Millennials get a bad rap for ruining everything from the housing industry to chain restaurants. But how about engagements?

A recent survey from Helzberg Diamonds suggests millennials aren’t necessarily “ruining” the industry, but they are changing it. Millennials, generally classified as adults between 23 and 38 years of age, are foregoing rules and traditions for more personalized unions, according to the survey. 

For example, 64% of millennial men and 52% of millennial women surveyed said they believed engagement traditions, such as hiding a ring in a dessert or popping the question on Valentine’s Day, were outdated. 

Furthermore, 70% of millennials approved of a woman proposing to a man and 46% believed asking a woman’s father for her hand was outdated. These trends may also be linked to the delay of marriage in general, as many millennials prefer to have a stable career and living arrangement before marrying, according to the survey. In fact, 90% of millennials who said they hope to get married are working on “feeling like an adult” (by starting a career, living together or establishing a savings account, for example) before making a lifelong commitment. And 50% of college graduates and 43% of non-college graduates want to start their careers before getting engaged. 

But postponing marriage doesn’t mean millennials don’t want to marry at all. Of those surveyed, 23% never want to get married, citing divorce as their No. 1 fear, while the other 77% hope to tie the knot someday. 

Of those who want to marry, 91% of millennials surveyed say they would consider eloping. 59% said they would elope to save money, while 46% would do so to avoid the hassle of planning a wedding. Even current married couples would elope if they could do it over again. 80% of LGBTQ+ married couples would elope if they could do it again vs. 56% of non-LGBTQ+ couples.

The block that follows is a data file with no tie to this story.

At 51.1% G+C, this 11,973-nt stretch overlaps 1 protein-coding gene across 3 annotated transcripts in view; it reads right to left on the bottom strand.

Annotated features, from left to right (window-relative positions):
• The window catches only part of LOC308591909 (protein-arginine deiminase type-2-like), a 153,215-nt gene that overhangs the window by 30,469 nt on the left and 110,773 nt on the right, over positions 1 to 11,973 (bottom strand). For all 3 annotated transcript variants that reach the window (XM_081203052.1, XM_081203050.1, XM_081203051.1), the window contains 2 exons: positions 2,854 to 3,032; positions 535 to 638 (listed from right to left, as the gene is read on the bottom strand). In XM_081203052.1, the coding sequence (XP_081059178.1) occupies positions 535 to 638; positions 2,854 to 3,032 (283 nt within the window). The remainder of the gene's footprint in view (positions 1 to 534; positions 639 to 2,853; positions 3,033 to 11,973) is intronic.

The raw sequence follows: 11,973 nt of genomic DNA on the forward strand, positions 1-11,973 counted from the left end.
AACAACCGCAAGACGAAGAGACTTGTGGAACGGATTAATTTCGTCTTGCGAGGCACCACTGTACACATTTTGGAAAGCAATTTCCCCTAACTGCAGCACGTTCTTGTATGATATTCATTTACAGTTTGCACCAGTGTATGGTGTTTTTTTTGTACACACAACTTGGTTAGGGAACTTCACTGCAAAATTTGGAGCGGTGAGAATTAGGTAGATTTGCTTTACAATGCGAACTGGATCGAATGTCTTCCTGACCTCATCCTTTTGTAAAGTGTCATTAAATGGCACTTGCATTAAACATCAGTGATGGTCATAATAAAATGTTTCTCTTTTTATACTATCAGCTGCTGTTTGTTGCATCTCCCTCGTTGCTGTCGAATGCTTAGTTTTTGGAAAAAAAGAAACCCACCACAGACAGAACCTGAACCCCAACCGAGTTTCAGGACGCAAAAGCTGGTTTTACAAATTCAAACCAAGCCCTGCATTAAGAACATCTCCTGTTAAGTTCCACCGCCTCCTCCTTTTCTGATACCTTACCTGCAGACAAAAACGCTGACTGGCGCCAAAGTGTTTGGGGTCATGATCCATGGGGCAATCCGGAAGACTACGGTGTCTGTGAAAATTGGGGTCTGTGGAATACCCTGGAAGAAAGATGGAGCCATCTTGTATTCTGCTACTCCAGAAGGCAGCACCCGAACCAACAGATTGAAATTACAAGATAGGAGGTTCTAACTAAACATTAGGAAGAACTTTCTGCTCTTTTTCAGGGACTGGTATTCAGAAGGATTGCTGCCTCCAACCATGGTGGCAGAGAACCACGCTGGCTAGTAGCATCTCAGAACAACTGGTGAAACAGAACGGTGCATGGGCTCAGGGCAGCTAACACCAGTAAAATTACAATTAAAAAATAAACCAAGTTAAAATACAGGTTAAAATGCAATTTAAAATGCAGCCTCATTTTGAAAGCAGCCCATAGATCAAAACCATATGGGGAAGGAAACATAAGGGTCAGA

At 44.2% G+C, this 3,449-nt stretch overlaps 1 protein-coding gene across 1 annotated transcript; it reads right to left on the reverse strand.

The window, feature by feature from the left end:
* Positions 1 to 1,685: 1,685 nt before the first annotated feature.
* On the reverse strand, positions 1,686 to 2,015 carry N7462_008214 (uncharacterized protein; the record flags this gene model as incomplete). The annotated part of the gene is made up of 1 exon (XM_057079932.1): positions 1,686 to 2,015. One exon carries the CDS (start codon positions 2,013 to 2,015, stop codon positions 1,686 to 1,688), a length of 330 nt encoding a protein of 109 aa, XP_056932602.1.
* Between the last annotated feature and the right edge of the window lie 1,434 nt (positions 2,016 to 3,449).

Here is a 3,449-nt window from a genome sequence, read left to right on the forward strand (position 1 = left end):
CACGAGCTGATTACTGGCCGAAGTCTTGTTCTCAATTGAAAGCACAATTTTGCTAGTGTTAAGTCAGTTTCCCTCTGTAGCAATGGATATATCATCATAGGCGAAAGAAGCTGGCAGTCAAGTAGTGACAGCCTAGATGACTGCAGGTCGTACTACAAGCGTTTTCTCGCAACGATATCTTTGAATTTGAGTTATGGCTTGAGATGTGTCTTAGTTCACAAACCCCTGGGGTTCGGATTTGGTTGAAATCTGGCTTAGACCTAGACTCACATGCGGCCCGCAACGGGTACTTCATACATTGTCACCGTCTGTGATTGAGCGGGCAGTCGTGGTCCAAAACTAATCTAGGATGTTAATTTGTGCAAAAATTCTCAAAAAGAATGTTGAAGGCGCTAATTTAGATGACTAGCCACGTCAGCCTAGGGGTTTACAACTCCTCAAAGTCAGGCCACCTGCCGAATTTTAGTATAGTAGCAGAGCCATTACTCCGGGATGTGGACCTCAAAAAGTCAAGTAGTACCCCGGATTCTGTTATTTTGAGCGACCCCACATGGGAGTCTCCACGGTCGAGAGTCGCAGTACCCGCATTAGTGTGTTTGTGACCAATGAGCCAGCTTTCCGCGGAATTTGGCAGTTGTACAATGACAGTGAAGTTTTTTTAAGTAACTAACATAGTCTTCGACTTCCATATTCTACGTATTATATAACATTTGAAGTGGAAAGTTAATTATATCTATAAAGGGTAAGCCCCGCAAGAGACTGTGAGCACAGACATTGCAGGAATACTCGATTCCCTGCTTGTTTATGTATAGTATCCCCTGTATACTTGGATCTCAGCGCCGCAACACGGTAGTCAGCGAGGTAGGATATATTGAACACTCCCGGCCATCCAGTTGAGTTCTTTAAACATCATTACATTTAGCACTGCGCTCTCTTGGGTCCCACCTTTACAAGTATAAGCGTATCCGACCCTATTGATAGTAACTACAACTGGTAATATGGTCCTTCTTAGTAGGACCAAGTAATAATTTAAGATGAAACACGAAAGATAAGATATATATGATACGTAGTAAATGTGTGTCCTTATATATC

Private proposals are also becoming more popular in lieu of public declarations. 50% of millennials surveyed said private proposals are a trend they’ve seen in the past two years, and only 40% say its more important to share their engagement with friends and family in person than it is to share it online.

When we think of engagements, we think of rings, but only 40% of engaged millennials had a direct conversation with their partner about their ring preferences. Additionally, 42% of respondents knew someone who has exchanged an engagement ring. 25% say its better to skip the surprise and help their partner pick out the ring. 

Picking out a ring is difficult. 63% of men said the hardest part of the proposal was selecting a ring, while 50% of women said the hardest part was telling their partner what style they liked.

And buying the ring isn’t just the man’s responsibility anymore. 50% of surveyed millennials said the couple should share the cost of the ring. Hispanic Americans and LGBTQ+ millennials are 20% more likely to agree to split the cost of the engagement ring. The old adage used to be that the man would spend three months’ salary on a ring. However, more than 50% of millennials say this figure no longer holds true. 

As for the ring itself, pear and marquise cuts have been popular, as well as three-stone and rose gold rings, according to Heidelberg. The most popular styles are solitaire, halo and vintage. Additionally, lab-grown diamonds are becoming more commonplace, with 64% of millennials saying they would consider buying one. Gemstones are also popular, including sapphire, morganite and moissanite.

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